Protocol 16 originates from the Brighton Declaration. See High Level Conference on the Future of the European Court of Human Rights, Brighton Declaration (2012). The 2012 high-level conference meeting at Brighton was one in a series of annual high-level talks led by the current Chair of the Council of Europe’s Committee of Ministers and aimed at reforming the European Court, in what is known as the Interlaken Process. The process is named after the first round of high-level talks on reforming the European Court, which occurred in Interlaken, Switzerland, in 2010. See European Court, History of the Court’s Reforms. In addition to being attended by State delegates of the Committee of Ministers, the talks may receive input from the European Court, including both judges and members of the registry. See id.; see also Council of Europe, Programme of the High Level Conference (2015).
The ECtHR had voiced its general support of Protocol 16 prior to its publication in its drafting phase. See ECtHR, Opinion of the Court on Draft Protocol No. 16 to the Convention extending its competence to give advisory opinions on the interpretation of the Convention (2013).
The Copenhagen Declaration, produced at the April 2018 high-level conference, focuses on issues of shared responsibility of the Court and States parties for “improved protection of rights” and effective national remedies. See High Level Conference on the Future of the European Court of Human Rights, Copenhagen Declaration. The Copenhagen Declaration uses the term shared responsibility to describe the link between the roles of the ECtHR and the States parties. See id. at para. 6. The purpose of shared responsibility is to strengthen the principle of subsidiarity, where the States have the primary responsibility to secure the rights and freedoms defined in the European Convention of Human Rights, and enjoy a margin of appreciation in doing so, under the supervisory jurisdiction of the Court. See id. at para. 7. The Declaration, therefore, calls upon States parties to strengthen the implementation of the European Convention on Human Rights by creating and improving domestic remedies; ensuring that legislation fully complies with the Convention; prioritizing the professional training of judges, prosecutors, and other public officials on the Convention and the ECtHR’s case law; and promoting the translation of the Court’s case law into relevant languages. See id. at para. 16.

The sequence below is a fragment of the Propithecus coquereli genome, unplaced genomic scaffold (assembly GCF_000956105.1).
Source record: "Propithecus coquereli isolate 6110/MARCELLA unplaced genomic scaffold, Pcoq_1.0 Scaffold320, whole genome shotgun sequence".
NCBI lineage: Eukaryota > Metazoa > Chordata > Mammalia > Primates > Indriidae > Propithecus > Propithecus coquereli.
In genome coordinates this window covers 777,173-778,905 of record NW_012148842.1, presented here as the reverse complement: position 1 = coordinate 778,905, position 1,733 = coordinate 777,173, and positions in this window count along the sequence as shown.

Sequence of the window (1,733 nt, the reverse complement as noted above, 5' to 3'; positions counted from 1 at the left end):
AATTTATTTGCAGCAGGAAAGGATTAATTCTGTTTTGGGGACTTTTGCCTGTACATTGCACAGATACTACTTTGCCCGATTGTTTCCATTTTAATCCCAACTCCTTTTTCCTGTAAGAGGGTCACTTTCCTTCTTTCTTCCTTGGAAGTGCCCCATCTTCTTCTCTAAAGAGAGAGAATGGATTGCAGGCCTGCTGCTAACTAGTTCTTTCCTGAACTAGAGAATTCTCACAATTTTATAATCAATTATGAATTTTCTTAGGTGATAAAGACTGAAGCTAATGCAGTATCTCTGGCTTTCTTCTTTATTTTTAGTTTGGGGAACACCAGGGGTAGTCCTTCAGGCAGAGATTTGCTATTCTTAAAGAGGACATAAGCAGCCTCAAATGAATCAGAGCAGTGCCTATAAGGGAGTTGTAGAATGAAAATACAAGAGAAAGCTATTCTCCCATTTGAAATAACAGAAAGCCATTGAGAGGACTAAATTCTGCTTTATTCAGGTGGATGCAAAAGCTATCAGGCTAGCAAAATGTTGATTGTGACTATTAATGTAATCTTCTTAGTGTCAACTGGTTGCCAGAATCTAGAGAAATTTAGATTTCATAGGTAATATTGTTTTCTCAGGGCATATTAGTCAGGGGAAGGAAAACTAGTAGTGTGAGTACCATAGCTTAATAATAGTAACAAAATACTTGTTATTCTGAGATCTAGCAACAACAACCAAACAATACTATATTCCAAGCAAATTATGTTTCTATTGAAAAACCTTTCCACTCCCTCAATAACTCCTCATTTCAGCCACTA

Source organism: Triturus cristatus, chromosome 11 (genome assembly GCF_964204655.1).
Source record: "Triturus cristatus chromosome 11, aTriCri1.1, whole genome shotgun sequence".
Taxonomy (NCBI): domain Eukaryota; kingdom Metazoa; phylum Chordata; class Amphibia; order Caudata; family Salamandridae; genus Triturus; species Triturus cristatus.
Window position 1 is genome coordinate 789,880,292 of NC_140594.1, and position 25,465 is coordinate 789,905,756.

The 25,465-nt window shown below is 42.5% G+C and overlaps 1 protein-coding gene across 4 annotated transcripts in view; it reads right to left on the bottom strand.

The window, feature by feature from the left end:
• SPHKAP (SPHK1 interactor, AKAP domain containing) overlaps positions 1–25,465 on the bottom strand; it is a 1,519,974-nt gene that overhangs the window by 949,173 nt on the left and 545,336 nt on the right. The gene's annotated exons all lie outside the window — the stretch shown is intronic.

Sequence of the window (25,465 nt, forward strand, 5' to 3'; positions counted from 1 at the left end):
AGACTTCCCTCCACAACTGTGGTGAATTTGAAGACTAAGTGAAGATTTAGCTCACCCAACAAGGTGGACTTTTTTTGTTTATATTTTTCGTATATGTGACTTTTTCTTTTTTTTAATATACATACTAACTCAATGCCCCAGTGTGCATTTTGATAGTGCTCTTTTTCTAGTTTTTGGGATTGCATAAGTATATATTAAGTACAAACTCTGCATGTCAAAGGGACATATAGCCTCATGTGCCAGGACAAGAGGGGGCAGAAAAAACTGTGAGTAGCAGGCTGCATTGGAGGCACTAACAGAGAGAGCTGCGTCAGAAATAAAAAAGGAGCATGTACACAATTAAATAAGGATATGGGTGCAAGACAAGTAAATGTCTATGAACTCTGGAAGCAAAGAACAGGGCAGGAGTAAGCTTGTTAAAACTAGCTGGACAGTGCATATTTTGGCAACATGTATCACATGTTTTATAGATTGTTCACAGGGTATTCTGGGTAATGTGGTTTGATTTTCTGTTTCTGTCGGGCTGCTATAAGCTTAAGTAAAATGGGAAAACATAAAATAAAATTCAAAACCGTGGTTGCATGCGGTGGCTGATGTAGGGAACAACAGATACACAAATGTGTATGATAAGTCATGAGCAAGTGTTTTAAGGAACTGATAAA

The Declaration calls upon States to take further measures to execute ECtHR judgments at the national level, including by encouraging the Committee of Ministers to consider the need to strengthen its capacity to offer rapid and flexible assistance to States parties in implementing Court judgments, especially pilot judgments. See id. at paras. 21-22, 25.
The Declaration also highlights the need for increased dialogue and cooperation between States parties and the ECtHR as well as other Council of Europe bodies. The Declaration notes a need for dialogues between the national and European levels, which may include thematic discussions in the Committee of Ministers, the ability of States parties to show support for the referral of cases to the Grand Chamber, and ECtHR support of States parties’ submission of third party interventions in ECtHR cases. The Declaration also emphasizes the need to reduce the ECtHR’s caseload and backlog and for cooperation between States parties, the Committee of Ministers, and the Parliamentary Assembly in selecting and electing judges of the highest quality. See id. at paras. 33-62. Additionally, the Declaration calls on the European Union to accede to the European Convention on Human Rights. See id. at para. 63.
After the initial draft of the Copenhagen Declaration was released earlier this year, the ECtHR, as well as civil society, expressed some concerns. [IJRC] The draft indicated that rights should be secured in light of Member States’ “national circumstances” and “constitutional traditions,” which the ECtHR believed misinterpreted the role of the factors in the Court’s adjudication. Civil society similarly criticized the earlier draft for favoring State sovereignty too strongly. [IJRC] The language on “national circumstances” and “constitutional traditions” was eliminated for the final version of the Declaration.
European Court of Human Rights
The ECtHR is a regional human rights judicial body based in Strasbourg, France. The Court has jurisdiction to decide complaints that allege violations of the European Convention on Human Rights and are submitted by individuals, or States, against States parties to the European Convention.